“Serena is suing us for FMLA retaliation,” said HR Manager Alan Frankel. “She claims that she was let go because she took time off to care for her sick mother.”
“Serena was dismissed because she violated our no call/no show policy,” said Supervisor Margie Brunton.
“Serena says that she only missed work because she was on FMLA leave,” said Alan. “About a week before she allegedly failed to call in, Serena told her supervisor that her mother would be in a life- or-death situation for an infection that required surgery. She said she’d need to take a week off to care for her mom. Her manager told Serena to take all the time she needed. Nonetheless, she was fired a week after she requested the leave.”
“According to our policy, Serena was obligated to call both HR and her supervisor to request FMLA leave,” said Margie. “The problem was, Serena told only her supervisor about the need for leave. A short time later, she didn’t show up for work and didn’t tell anyone she wasn’t coming in. We were forced to terminate her.”
“Serena says she didn’t know that she needed to contact HR,” said Alan. “She says her supervisor was supposed to tell her that she had to get in touch with HR, but he failed to do so.”
“It was her responsibility to read our employee handbook,” said Margie.
“Serena says we can’t claim she violated a company policy at the same time her manager failed to follow the same policy,” said Nathan.
“We fired Serena for a legitimate reason,” said Margie. “She neglected to comply with our specific FMLA policy rules. We should fight this.”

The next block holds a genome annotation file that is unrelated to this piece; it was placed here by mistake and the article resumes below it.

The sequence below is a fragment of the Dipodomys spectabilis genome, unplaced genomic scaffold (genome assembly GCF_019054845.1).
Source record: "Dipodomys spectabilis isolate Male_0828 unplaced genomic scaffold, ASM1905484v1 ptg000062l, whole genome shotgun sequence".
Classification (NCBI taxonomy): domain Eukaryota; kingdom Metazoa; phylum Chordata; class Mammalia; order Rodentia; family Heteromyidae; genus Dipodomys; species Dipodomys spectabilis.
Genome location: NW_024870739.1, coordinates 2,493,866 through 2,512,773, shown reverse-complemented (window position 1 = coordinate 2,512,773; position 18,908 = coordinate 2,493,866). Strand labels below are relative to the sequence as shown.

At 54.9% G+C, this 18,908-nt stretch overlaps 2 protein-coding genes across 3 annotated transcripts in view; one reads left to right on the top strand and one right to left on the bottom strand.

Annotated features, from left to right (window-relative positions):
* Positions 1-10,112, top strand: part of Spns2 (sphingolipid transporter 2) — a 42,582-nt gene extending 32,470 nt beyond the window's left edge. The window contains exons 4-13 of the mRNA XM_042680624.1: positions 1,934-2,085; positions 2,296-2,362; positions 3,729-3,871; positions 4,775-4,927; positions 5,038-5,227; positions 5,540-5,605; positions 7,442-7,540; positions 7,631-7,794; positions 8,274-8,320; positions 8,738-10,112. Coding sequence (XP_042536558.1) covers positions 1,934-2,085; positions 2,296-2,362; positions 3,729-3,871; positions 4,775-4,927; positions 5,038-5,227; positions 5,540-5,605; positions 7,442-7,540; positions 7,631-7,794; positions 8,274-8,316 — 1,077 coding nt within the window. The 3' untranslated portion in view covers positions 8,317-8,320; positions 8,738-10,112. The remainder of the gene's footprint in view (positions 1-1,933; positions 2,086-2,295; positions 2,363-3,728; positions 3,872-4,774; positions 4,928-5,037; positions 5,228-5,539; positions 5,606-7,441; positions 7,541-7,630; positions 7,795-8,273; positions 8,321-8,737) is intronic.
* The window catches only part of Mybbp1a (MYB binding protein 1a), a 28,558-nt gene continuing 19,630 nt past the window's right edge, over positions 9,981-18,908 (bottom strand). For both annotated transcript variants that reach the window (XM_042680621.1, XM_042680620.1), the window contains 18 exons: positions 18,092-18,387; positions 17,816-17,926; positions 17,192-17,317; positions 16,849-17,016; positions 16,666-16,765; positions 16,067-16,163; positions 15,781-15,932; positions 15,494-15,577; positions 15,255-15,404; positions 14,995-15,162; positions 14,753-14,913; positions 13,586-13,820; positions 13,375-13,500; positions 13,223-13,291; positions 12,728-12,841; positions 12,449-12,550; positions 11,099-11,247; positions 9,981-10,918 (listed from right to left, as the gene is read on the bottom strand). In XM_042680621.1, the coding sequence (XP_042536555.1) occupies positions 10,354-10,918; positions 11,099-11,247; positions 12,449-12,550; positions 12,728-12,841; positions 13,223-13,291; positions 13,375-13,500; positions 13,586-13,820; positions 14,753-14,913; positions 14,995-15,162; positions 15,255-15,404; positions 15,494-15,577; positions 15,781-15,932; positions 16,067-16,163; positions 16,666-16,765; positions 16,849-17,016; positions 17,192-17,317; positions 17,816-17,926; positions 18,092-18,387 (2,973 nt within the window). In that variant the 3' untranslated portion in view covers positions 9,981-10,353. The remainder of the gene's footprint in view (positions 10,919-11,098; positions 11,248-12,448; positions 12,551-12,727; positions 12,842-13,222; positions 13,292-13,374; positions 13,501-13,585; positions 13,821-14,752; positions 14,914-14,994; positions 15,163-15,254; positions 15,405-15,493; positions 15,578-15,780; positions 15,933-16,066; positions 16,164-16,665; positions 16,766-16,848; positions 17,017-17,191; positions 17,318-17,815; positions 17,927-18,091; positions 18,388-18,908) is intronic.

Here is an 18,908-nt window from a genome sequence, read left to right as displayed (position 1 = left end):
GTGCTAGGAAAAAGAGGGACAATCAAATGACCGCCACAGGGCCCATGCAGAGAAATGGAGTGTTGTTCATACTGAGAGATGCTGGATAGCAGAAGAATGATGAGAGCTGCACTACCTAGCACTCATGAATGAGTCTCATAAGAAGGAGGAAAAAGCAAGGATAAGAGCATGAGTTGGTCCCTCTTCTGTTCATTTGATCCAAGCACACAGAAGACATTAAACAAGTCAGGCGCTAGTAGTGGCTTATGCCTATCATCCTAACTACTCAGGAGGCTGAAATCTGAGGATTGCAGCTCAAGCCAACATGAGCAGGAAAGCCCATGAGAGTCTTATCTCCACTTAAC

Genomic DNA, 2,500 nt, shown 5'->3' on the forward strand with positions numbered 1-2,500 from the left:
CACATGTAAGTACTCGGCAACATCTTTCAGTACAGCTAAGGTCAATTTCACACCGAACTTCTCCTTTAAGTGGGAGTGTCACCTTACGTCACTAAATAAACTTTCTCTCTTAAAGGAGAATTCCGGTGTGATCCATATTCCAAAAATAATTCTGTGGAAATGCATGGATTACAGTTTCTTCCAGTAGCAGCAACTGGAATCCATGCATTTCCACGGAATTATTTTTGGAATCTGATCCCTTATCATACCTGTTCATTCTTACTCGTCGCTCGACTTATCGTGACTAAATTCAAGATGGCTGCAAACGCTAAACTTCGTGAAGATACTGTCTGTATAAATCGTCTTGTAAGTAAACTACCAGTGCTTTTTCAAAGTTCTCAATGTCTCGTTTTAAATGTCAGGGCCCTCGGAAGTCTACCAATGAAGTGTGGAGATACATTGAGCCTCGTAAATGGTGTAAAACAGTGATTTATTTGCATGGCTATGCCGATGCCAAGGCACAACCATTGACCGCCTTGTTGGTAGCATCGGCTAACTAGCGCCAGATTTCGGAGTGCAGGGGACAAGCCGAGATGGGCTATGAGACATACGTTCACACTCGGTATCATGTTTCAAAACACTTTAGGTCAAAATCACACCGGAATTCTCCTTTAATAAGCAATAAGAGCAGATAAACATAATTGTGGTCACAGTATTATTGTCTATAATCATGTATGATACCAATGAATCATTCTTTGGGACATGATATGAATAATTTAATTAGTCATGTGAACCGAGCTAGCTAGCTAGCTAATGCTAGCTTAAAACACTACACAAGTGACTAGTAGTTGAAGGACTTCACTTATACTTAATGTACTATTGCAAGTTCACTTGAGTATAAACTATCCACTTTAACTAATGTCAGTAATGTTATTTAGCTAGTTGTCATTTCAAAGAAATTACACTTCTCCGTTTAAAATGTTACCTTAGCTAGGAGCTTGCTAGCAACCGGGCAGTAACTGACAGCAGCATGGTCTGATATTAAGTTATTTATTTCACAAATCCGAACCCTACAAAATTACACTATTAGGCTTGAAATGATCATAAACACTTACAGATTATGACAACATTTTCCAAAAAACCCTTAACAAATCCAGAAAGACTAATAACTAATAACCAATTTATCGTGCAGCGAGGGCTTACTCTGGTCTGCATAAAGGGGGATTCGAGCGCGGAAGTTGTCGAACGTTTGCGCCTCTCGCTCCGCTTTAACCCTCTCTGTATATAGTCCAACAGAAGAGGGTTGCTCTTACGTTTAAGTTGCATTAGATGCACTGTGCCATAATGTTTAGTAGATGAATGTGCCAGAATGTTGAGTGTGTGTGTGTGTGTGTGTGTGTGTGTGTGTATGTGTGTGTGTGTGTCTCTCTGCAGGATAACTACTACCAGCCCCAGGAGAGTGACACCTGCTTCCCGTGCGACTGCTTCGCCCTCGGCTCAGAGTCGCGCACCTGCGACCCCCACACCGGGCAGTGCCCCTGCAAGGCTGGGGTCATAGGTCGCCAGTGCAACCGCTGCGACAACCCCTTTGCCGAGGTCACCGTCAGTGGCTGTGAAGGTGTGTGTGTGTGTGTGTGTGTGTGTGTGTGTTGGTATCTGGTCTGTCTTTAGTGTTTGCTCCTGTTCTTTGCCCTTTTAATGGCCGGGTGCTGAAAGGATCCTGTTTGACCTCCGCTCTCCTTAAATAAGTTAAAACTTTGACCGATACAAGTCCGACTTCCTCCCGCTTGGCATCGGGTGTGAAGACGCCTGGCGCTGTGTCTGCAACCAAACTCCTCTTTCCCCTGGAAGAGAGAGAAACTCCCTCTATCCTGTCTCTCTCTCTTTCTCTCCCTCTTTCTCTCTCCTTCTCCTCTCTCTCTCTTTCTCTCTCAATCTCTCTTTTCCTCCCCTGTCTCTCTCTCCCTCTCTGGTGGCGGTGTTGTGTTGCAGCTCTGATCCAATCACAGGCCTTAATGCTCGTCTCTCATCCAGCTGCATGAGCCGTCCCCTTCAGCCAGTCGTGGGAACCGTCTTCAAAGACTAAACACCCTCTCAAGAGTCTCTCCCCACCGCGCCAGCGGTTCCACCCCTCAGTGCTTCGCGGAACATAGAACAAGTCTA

Did the company win?
No. The company lost. The court ruled that the woman shouldn’t have been fired for violating the employer’s attendance policy because she’d notified her supervisor of the need for FMLA leave.
Although the company said the woman failed to follow its policy and tell HR she was planning to take FMLA leave, the judge noted that the supervisor was obligated under the same policy to advise the woman to contact HR, but the boss failed to do that. The company couldn’t argue that the woman was dismissed for violating a policy when its own manager had also run afoul of the same policy.
The judge also said the company couldn’t maintain a two-step call-in requirement for FMLA leave when it didn’t have a similar policy for other types of time off, such as sick or vacation time.
Plus, the court pointed to the timing of the termination – just a week after the worker requested leave – as potential proof of retaliation.
What it means: Review your employer’s policies
Keep in mind the importance of following your employer’s policies to the letter. In this case, the company lost in court because the supervisor failed to advise the woman to contact HR about the need for FMLA leave.
When a worker comes to you with an accommodation or leave request, be sure to review your employer’s relevant policies before deciding how to proceed.
Based on Moore v. GPS Hospitality Partners IV.
(From the Nov. 8, 2019 issue of HR Manager’s Legal Alert for Supervisors)